• 10.
    • Fifteenth amendment (1870) – granted vote to African Americans – but rights not uniformly enforced until…
    • Voting Rights Act of 1965 – finally African Americans could routinely vote (especially in the South)
  • 11. The New Deal era 1933-1940
    • New Deal – Roosevelt’s administration response to Great Depression
    • Presidency dominated Congress in policymaking
    • Start of interventionist approach (vs. isolationist)
    • Federal government established
      • Social Security
      • Jobs programs – building roads/dams
      • Housing and food programs for poor
      • Subsidized farmers
  • 12. Era of divided government 1968-present
    • Since 1968, increasing divisions
    • Two dimensions
      • Division between two political parties
        • Increases inefficiency of government – cannot respond to national needs
        • Increases popular distrust of government
      • Rejection of expansion of federal government
        • California proposition 13 (1978) limited government’s ability to increase property taxes
  • 13. U.S. Constitution
    • U.S. Constitution created system of federalism and separation of powers
      • Federalism – division of governing responsibilities between national and state governments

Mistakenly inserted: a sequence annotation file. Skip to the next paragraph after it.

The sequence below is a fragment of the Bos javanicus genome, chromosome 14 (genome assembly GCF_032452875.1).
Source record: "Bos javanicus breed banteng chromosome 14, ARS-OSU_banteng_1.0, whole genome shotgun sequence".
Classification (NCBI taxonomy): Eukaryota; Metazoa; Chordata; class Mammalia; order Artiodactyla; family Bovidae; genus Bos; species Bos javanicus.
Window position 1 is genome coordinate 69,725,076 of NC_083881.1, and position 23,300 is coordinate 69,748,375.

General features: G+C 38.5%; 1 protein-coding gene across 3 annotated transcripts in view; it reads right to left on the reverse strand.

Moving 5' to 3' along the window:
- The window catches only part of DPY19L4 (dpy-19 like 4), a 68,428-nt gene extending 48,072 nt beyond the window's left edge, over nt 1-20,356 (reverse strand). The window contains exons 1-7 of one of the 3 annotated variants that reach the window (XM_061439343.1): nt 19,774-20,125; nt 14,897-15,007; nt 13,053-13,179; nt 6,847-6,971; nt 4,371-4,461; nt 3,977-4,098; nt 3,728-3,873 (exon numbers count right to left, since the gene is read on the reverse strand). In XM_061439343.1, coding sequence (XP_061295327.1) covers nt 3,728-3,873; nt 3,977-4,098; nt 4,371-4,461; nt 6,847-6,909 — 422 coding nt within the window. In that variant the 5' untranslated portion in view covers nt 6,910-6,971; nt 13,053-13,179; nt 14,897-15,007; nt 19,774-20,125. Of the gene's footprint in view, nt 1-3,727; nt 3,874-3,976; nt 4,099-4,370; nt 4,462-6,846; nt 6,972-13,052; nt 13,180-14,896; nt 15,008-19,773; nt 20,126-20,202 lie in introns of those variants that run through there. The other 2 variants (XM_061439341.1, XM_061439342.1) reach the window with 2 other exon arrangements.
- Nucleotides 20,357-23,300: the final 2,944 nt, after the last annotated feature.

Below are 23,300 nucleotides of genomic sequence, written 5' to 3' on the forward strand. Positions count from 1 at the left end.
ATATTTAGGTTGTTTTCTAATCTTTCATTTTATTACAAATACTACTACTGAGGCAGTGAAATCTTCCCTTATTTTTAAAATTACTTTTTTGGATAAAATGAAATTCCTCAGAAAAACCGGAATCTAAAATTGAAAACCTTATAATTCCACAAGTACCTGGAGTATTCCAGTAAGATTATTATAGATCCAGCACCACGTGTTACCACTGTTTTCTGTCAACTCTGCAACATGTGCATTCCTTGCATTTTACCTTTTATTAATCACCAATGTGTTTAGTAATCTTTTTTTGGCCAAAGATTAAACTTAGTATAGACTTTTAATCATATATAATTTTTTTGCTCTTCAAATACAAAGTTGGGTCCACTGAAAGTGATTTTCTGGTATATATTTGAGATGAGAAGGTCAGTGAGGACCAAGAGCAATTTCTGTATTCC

• Separation of powers – between three branches of government
      • **reality is that individual citizens have little ability to influence national government
  • 14.
    • Constitution amended 27 times since 1787
    • First ten amendments Bill of Rights (1791)– set of protections of individual rights – required compromise
    • Remaining 17 amendments extended democratic election practices and changed procedural deficiencies (president & vice-president on a single ticket, term limits)
    • Amendments initiated by Congress, require three-quarters of states to agree
  • 15. U.S. Legislature
    • Bicameral system – two houses
    • House of Representatives
      • Allocated by population
      • 435 members (fixed #since 1910)
      • More responsive to popular will
      • Elections every two years
  • 16.
    • Senate
      • Equal representation for each state
        • Does not take into account growing gap in population between large & small states
      • 100 members (two for each state)
      • Six-year staggered terms (only one-third can be unseated in an election)
      • Two central powers of Congress are legislation and oversight
  • 17. Electoral College
    • Citizens don’t directly elect president or vice president
    • Voted into law in 1845
    • Electoral College placed community leaders between voters and selection of leaders
    • Number of electors equal to number of a State’s representatives plus its two senators
    • To win – earn half number plus one – 270 of Electoral College votes
  • 18.
    • Electoral College system can make a winner out of the person who places second in the popular vote (Gore v. Bush in 2000)
    • All but two states award electoral votes on a winner-take-all basis (Maine & Nebraska use tiered system)
    • Most states require that an elector vote for a candidate to whom s/he is pledged (elector from D.C. in 2000 did not vote for Gore although pledged to by popular vote)